Home > Uncategorized > Where does all that settlement money go?

Where does all that settlement money go?

February 9, 2015

In the Alternative Banking meeting yesterday we kicked things off with a great visit from Katya Cohen, author of a new book called The American Spellbound, where she describes the fictional account of a women working in a large bank and learning to fit in with the mindset of greed combined with a superhero complex. Good stuff, and it explains at least a little bit to me about what the heck was going on in the one outrageous Robin Hood Foundation awards night dinner I went to at Cipriani way back when.

After that we talked for a bit about the recent S&P settlement with the Justice Department, which was one of those nobody-goes-to-jail deals that cost $1.5 billion.

Now, that’s a lot of money to you and me, but it’s not that much to huge financial institutions; in the case of S&P it’s about two years of profit, depending of course on which two years you’re talking about:


That’s not what we focused on yesterday, though, because it’s really old news. All these massive settlements are relatively manageable for the financial companies that end up paying them. In fact that is implicitly part of the deal, and it’s part of why the system is so contemptible. In the end, the settlements don’t substantially threaten business as usual. Instead, as Gerald mentioned, you should take the word literally: the settlements do nothing but “settle” things back to the way they were.

That brings us to the question we focused on yesterday: where does all this money go? It’s big money after all, and if it goes into state coffers, to be used as Cuomo or whomever sees fit, then the concern is that, as corrupt as this system is, there will be powerful forces at work to keep it just like this. If a given state (New York State, I’m looking at you) gets addicted to this cash flow, there will be no reason to change tactics and, instead of massive fines, simply jail wrong doers and break up or dissolve corrupt institutions.

In fact, if you think about it, there will even be reasons for places like New York State to allow wrongdoing in order to cash in for the settlement a few years later. The more you think about it, the more this “big fines but no jail time” settlement practice we now have in place seems like a way to legalize and tax crime.

Anyhoo, we might be getting ahead of ourselves (although, equally, we might be late to this game) and so we’d like to follow the money. Where does the settlement money go? Do the funds earmarked for “victims” actually go to victims? Is this information available beyond vague statements like “S&P parent McGraw Hill Financial Inc, said it will pay $687.5 million to the U.S. Department of Justice, and $687.5 million to 19 states and the District of Columbia, which had filed similar lawsuits over the ratings“? Can we build an infographic to see who might be compromised in terms of demanding and enacting a more functional white-collar crime system?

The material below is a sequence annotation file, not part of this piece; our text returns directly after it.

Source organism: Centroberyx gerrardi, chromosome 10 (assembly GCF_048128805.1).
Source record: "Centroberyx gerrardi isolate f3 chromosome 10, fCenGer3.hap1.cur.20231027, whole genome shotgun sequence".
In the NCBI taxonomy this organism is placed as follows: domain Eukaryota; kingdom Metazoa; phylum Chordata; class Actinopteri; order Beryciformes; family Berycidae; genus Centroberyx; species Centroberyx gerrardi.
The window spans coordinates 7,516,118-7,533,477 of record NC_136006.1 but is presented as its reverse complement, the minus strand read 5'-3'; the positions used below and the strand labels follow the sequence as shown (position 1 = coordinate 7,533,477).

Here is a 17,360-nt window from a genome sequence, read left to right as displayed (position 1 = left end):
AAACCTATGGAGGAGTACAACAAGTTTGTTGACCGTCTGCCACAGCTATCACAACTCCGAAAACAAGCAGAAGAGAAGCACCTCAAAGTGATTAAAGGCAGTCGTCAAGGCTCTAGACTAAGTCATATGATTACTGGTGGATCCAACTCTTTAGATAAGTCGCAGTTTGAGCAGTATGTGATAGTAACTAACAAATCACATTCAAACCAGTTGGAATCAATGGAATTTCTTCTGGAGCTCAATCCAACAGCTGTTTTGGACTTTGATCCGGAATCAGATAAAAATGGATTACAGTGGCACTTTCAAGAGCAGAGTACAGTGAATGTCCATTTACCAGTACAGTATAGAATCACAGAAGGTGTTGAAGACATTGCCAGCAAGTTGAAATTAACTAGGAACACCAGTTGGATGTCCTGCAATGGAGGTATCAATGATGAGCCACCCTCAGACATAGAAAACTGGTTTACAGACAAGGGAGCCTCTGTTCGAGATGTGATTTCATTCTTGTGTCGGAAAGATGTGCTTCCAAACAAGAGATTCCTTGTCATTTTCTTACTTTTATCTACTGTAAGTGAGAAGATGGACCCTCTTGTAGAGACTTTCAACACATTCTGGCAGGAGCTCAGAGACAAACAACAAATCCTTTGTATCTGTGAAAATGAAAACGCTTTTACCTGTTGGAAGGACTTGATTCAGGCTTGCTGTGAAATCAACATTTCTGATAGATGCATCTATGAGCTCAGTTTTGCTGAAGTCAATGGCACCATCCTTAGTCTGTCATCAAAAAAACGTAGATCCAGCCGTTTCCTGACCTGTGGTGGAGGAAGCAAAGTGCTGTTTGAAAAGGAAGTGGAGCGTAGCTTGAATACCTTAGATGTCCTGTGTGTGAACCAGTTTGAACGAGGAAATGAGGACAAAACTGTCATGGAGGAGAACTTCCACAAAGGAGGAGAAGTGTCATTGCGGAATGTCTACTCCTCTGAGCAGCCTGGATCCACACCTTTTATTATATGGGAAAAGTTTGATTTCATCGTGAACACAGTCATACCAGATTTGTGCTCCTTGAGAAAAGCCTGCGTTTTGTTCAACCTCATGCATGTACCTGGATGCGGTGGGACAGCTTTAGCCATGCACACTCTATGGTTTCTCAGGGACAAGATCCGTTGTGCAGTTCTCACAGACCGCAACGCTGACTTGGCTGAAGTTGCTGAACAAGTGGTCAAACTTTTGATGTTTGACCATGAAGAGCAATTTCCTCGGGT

Categories: Uncategorized
  1. Josh
    February 9, 2015 at 12:12 pm

    Cuomo seems to think it’s found money for him to allocate — “in a responsible way”, of course.


  2. allan
    February 9, 2015 at 3:57 pm

    Slightly off-topic, but just to clarify the numbers: approximately $245 million of the settlement will be coming from the taxpayers:

    “The rating agency Standard & Poor’s, which was accused of helping to cause the financial crisis with its inflated assessments of mortgage investments, is eligible to deduct half of the $1.37 billion settlement with state and federal prosecutors it agreed to this week, according to the U.S. Public Interest Research Group, a consumer-oriented nonprofit. The result would be a roughly $245 million reduction in its tax bill, the research group calculated.”



    • FogOfWar
      February 10, 2015 at 7:48 pm

      One can debate this quite a bit, but the NYT seems to assume that deducting a settlement is the wrong answer, rather than the right answer. I’m not so sure…

      If a company loses money because their factory caught on fire, we don’t usually say that part of their loss is “coming from the taxpayers”–we say they got a tax deduction because they lost money.



    • Auros
      February 13, 2015 at 4:09 pm

      Despite being a soak-the-rich! kinda guy, I’m with FoW here. The logic of deducting legal costs from taxable income seems reasonable. If you think the government should collect a net amount of X for the offense, then set the settlement at X / (1-t).

      There are other areas where I’d say we should not make things deductible — e.g. neither interest nor dividends should be deductible, because they are both part of the cash flow left after expenses to pay capital providers. The current differential treatment incentivizes companies to take on excessive debt, which is risky for the economy as a whole. (Of course, even if you could round up a majority to vote for something like that, the details of the transition would be extremely difficult to set up, because making an immediate shift, without providing a long period over which to retire debt and raise new equity, would give a lot of companies serious liquidity problems, and massively roil the bond market.)


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